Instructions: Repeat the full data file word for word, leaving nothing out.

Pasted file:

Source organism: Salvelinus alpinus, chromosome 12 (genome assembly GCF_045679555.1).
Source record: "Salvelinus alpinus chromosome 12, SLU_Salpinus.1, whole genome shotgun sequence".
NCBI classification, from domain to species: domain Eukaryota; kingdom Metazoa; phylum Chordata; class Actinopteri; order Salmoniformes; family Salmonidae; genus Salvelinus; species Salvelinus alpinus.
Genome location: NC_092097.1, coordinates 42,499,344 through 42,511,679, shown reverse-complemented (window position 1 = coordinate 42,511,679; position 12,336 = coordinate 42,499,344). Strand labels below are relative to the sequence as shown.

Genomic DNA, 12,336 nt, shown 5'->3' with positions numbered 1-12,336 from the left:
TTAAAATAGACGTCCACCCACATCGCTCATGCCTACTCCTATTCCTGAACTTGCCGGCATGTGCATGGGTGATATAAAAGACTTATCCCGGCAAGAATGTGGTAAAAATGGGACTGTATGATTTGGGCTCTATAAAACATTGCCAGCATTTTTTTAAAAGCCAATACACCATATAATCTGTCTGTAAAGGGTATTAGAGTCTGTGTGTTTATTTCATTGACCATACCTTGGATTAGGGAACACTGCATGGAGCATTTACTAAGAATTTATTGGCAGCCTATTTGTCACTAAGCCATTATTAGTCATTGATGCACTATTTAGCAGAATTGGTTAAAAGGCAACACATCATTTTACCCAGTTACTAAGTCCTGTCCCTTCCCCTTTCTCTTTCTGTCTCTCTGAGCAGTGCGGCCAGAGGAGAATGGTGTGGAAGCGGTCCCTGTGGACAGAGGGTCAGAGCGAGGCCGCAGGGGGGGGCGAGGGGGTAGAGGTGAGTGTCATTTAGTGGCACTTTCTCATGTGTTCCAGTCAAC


Source organism: Salvelinus alpinus, chromosome 12 (genome assembly GCF_045679555.1).
Source record: "Salvelinus alpinus chromosome 12, SLU_Salpinus.1, whole genome shotgun sequence".
NCBI classification, from domain to species: domain Eukaryota; kingdom Metazoa; phylum Chordata; class Actinopteri; order Salmoniformes; family Salmonidae; genus Salvelinus; species Salvelinus alpinus.
Genome location: NC_092097.1, coordinates 42,499,344 through 42,511,679, shown reverse-complemented (window position 1 = coordinate 42,511,679; position 12,336 = coordinate 42,499,344). Strand labels below are relative to the sequence as shown.

Genomic DNA, 12,336 nt, shown 5'->3' with positions numbered 1-12,336 from the left:
TTAAAATAGACGTCCACCCACATCGCTCATGCCTACTCCTATTCCTGAACTTGCCGGCATGTGCATGGGTGATATAAAAGACTTATCCCGGCAAGAATGTGGTAAAAATGGGACTGTATGATTTGGGCTCTATAAAACATTGCCAGCATTTTTTTAAAAGCCAATACACCATATAATCTGTCTGTAAAGGGTATTAGAGTCTGTGTGTTTATTTCATTGACCATACCTTGGATTAGGGAACACTGCATGGAGCATTTACTAAGAATTTATTGGCAGCCTATTTGTCACTAAGCCATTATTAGTCATTGATGCACTATTTAGCAGAATTGGTTAAAAGGCAACACATCATTTTACCCAGTTACTAAGTCCTGTCCCTTCCCCTTTCTCTTTCTGTCTCTCTGAGCAGTGCGGCCAGAGGAGAATGGTGTGGAAGCGGTCCCTGTGGACAGAGGGTCAGAGCGAGGCCGCAGGGGGGGGCGAGGGGGTAGAGGTGAGTGTCATTTAGTGGCACTTTCTCATGTGTTCCAGTCAAC